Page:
Adult Liver Allocation in Eurotransplant

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Abstract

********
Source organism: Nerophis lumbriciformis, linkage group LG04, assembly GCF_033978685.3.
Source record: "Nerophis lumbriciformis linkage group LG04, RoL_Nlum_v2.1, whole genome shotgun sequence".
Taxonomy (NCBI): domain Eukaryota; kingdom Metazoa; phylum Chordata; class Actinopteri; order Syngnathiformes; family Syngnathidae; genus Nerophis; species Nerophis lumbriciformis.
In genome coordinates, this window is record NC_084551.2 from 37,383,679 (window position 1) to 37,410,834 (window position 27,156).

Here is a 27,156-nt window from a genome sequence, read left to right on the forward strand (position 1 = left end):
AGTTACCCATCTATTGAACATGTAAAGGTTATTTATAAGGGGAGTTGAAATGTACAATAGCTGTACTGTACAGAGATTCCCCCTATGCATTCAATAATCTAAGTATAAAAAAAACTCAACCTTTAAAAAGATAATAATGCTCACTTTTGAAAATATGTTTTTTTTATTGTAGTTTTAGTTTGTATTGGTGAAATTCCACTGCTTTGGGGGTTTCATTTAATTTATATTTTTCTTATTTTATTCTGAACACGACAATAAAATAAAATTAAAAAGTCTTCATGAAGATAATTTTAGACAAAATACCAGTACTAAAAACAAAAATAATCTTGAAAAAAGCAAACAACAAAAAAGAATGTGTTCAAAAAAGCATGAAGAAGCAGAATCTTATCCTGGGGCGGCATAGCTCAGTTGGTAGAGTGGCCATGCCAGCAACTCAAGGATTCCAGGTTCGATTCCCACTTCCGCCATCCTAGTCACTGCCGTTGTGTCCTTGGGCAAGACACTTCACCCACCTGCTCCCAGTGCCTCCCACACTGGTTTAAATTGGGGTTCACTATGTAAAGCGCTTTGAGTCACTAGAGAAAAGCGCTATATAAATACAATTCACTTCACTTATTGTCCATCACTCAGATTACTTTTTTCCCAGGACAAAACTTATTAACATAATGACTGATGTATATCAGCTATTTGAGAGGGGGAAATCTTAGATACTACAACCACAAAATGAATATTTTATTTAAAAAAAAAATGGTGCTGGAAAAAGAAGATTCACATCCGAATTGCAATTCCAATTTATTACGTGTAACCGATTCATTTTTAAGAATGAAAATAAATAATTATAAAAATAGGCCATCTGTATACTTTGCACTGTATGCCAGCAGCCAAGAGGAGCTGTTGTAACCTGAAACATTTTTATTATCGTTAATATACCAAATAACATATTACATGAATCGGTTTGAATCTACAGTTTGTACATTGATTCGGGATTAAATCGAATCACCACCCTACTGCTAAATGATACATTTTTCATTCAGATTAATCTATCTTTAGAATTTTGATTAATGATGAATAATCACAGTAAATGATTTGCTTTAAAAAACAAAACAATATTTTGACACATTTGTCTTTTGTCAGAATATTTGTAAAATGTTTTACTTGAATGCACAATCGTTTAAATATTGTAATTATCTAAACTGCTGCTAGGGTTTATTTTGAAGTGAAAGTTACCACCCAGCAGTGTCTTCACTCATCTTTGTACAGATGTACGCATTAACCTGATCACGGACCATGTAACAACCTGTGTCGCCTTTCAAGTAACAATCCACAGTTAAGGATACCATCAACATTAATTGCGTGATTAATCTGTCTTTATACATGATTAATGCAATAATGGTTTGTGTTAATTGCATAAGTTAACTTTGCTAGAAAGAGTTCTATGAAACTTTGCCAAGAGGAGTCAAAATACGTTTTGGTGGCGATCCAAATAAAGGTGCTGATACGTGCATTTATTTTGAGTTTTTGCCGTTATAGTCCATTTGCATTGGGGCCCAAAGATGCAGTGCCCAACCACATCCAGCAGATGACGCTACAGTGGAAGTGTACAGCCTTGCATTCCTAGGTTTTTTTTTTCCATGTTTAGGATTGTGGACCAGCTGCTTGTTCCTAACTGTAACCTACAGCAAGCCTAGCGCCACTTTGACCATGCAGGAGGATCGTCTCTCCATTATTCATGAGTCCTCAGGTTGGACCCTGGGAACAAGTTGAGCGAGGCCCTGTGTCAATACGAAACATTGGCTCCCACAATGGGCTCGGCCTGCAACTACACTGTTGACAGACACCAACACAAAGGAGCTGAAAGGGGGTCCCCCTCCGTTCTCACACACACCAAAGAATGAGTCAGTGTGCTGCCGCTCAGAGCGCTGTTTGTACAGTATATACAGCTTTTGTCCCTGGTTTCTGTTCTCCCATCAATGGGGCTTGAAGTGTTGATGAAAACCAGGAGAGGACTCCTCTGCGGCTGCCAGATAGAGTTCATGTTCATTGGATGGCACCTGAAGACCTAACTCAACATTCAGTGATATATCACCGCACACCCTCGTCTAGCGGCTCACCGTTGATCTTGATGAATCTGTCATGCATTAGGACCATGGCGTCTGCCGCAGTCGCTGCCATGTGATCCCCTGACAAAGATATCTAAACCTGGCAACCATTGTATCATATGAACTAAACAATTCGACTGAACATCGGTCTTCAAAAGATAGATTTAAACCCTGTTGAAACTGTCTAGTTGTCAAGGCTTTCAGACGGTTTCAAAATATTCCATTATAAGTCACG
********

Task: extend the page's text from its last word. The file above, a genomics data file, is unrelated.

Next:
Liver allocation in Eurotransplant is complex because allocation rules need to follow not only the guidelines of the European Commission but also the specific regulations of each of the 7 Eurotransplant countries with active liver transplant programs. Thirty-eight liver transplant centers served a population of about 135 million in 2015. Around 1600 deceased donor livers are transplanted annually. The number of deceased organ donors remains stable but donor age is increasing. Nevertheless, liver utilization rates are unchanged at around 80%. Donation after circulatory determination of death (DCD) increased fourfold in the past decade. In Belgium and the Netherlands, DCDs were responsible for 30% of deceased donor liver transplant activity in 2015; Austria only occasionally transplants a DCD liver; other Eurotransplant countries do not have active DCD programs. The most frequent indications for liver transplantation are alcoholic liver disease, hepatocellular carcinoma, and viral hepatitis. Livers are allocated first internationally to high urgency status patients or those with an approved combined organ status (for a liver in combination with heart, lung, intestine, or pancreas) and then on a national basis where allocation is recipient-driven or center-driven, depending on country-specific rules. Median waiting time for an elective liver transplant was 4,4 months in 2015; high urgency status patients waited a median of 2 days for a suitable liver. Mortality on the waiting list was 18% in 2015, 4% of patients were delisted because they became unfit for transplantation. One-year and 5-year risk unadjusted adult patient survival after transplantation is 80% and 65%, respectively.

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